Never put a politician ahead of our goals. They may have tremendous charisma and communication skills, but history has shown when you look under the hood of any politician and you'll find they really aren't that special. The hard fact is that in any community you can find a myriad of people who could do just as well (if not better) than the current holder of any political office.
12. Never engage in an activity that drives the Republican Party to the left.
People are moved by incentives. You get more of the actions you reward, and less of the actions you punish. A number of activities conservatives have engaged in are designed to move the Republican Party to the right actually have the opposite effect. Why? We've forgotten the law of unintended consequences. You get results you don't expect when you only look at an activity from one side. We need to step back from our plans and put ourselves in someone else's shoes to determine if our incentive will affect them as we expect, or if there will be an unintended consequence we hadn't accounted for. Here is a short list of some of the activities that have backfired on us and pushed the Republican Party to the left.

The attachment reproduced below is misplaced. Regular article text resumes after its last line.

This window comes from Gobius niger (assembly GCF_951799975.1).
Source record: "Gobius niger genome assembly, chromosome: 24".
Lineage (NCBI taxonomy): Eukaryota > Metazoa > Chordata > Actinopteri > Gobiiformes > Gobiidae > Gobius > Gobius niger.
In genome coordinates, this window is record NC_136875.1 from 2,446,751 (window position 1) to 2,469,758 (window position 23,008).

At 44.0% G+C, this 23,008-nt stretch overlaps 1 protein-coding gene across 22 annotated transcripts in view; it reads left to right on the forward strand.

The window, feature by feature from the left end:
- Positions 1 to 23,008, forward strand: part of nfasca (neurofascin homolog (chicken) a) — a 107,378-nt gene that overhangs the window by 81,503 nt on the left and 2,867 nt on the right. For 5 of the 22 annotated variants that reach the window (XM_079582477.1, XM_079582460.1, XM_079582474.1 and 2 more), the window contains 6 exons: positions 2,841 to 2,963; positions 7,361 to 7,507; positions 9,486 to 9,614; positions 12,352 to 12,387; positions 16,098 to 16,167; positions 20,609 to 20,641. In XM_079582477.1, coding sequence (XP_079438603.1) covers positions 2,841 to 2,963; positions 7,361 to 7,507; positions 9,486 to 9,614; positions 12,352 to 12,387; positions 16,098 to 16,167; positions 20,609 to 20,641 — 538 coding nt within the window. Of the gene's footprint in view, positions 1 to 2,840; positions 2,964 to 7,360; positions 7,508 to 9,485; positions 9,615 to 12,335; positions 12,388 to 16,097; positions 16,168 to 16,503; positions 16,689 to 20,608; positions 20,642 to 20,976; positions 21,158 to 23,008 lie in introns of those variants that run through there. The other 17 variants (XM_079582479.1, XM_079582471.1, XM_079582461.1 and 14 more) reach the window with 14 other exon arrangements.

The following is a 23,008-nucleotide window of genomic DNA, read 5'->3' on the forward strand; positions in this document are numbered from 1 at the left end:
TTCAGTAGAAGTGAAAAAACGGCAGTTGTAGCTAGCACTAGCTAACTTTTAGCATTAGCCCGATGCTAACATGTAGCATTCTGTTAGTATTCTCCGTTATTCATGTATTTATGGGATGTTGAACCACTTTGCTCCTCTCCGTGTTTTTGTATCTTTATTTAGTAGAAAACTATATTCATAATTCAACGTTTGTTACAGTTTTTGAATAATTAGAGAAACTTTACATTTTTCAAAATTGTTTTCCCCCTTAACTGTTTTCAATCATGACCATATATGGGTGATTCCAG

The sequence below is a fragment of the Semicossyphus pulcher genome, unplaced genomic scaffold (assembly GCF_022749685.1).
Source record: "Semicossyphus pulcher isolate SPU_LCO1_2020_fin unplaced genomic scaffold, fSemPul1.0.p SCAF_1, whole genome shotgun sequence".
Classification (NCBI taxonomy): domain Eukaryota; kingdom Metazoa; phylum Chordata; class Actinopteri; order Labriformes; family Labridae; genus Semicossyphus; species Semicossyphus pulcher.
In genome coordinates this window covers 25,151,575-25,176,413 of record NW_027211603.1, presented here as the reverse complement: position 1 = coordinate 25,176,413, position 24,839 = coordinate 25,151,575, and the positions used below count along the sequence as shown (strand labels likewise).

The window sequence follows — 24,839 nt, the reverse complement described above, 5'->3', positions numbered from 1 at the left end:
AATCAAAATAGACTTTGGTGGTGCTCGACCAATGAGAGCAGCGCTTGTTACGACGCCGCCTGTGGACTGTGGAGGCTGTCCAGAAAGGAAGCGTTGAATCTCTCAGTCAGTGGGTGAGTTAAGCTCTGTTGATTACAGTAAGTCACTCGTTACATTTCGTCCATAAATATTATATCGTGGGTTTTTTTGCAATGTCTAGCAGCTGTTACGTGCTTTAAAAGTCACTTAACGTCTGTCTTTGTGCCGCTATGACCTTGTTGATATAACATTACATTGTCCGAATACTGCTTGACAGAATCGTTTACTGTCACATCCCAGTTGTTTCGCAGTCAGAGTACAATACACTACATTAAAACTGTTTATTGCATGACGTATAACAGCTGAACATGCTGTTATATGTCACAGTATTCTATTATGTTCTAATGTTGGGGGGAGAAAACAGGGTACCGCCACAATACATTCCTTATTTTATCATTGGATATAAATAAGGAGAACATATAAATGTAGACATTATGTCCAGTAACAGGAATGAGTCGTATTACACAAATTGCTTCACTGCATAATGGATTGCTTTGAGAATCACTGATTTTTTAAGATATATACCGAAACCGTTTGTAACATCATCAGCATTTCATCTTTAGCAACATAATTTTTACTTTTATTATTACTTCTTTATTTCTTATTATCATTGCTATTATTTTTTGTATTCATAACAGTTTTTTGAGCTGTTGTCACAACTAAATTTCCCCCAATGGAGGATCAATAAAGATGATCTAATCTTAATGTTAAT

Third-parties—as far as establishment Republicans are concerned people who support third-parties are lost voters, too difficult and expensive to regain. Their response is to shift left and look for moderate and swing voters.
Supporting a Democrat—establishment Republicans believe anyone that would even consider voting for a Democrat is (by definition) a moderate, and the way to attract moderate voters is to shift to the left. It doesn't matter how conservative the Democrat you are supporting is, it pushes the Republican Party to the left.